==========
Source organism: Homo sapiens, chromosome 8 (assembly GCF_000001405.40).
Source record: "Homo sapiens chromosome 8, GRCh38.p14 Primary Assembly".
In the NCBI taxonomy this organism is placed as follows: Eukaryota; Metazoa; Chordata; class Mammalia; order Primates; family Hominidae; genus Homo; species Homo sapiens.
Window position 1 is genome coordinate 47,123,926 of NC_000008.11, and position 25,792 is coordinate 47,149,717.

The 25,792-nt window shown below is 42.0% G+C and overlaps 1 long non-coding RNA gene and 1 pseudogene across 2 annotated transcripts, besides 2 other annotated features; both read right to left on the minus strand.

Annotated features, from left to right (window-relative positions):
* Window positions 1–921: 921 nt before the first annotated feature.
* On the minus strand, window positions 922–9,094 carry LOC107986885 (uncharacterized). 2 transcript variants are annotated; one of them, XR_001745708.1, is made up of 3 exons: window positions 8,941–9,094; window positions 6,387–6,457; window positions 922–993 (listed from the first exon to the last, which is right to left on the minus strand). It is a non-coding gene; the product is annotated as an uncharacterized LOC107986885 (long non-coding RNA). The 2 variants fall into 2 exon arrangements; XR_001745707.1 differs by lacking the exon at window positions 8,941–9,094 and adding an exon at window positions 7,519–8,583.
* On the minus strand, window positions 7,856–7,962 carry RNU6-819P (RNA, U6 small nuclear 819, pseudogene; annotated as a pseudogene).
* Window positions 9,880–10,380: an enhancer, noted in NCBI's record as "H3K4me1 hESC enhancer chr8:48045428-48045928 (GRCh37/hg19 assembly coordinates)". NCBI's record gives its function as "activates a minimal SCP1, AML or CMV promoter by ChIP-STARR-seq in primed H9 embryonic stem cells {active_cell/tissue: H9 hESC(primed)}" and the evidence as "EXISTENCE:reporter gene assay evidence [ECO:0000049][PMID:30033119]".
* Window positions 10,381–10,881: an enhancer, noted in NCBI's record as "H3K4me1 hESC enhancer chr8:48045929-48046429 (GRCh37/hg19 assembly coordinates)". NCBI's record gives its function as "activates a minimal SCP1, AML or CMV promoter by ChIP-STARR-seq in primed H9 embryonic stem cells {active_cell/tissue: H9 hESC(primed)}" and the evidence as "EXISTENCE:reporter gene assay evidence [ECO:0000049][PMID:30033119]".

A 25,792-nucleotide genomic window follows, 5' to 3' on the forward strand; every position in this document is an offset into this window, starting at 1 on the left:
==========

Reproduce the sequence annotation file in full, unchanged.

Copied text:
Source organism: Homo sapiens, chromosome 8 (assembly GCF_000001405.40).
Source record: "Homo sapiens chromosome 8, GRCh38.p14 Primary Assembly".
In the NCBI taxonomy this organism is placed as follows: Eukaryota; Metazoa; Chordata; class Mammalia; order Primates; family Hominidae; genus Homo; species Homo sapiens.
Window position 1 is genome coordinate 47,123,926 of NC_000008.11, and position 25,792 is coordinate 47,149,717.

The 25,792-nt window shown below is 42.0% G+C and overlaps 1 long non-coding RNA gene and 1 pseudogene across 2 annotated transcripts, besides 2 other annotated features; both read right to left on the minus strand.

Annotated features, from left to right (window-relative positions):
* Window positions 1–921: 921 nt before the first annotated feature.
* On the minus strand, window positions 922–9,094 carry LOC107986885 (uncharacterized). 2 transcript variants are annotated; one of them, XR_001745708.1, is made up of 3 exons: window positions 8,941–9,094; window positions 6,387–6,457; window positions 922–993 (listed from the first exon to the last, which is right to left on the minus strand). It is a non-coding gene; the product is annotated as an uncharacterized LOC107986885 (long non-coding RNA). The 2 variants fall into 2 exon arrangements; XR_001745707.1 differs by lacking the exon at window positions 8,941–9,094 and adding an exon at window positions 7,519–8,583.
* On the minus strand, window positions 7,856–7,962 carry RNU6-819P (RNA, U6 small nuclear 819, pseudogene; annotated as a pseudogene).
* Window positions 9,880–10,380: an enhancer, noted in NCBI's record as "H3K4me1 hESC enhancer chr8:48045428-48045928 (GRCh37/hg19 assembly coordinates)". NCBI's record gives its function as "activates a minimal SCP1, AML or CMV promoter by ChIP-STARR-seq in primed H9 embryonic stem cells {active_cell/tissue: H9 hESC(primed)}" and the evidence as "EXISTENCE:reporter gene assay evidence [ECO:0000049][PMID:30033119]".
* Window positions 10,381–10,881: an enhancer, noted in NCBI's record as "H3K4me1 hESC enhancer chr8:48045929-48046429 (GRCh37/hg19 assembly coordinates)". NCBI's record gives its function as "activates a minimal SCP1, AML or CMV promoter by ChIP-STARR-seq in primed H9 embryonic stem cells {active_cell/tissue: H9 hESC(primed)}" and the evidence as "EXISTENCE:reporter gene assay evidence [ECO:0000049][PMID:30033119]".

A 25,792-nucleotide genomic window follows, 5' to 3' on the forward strand; every position in this document is an offset into this window, starting at 1 on the left: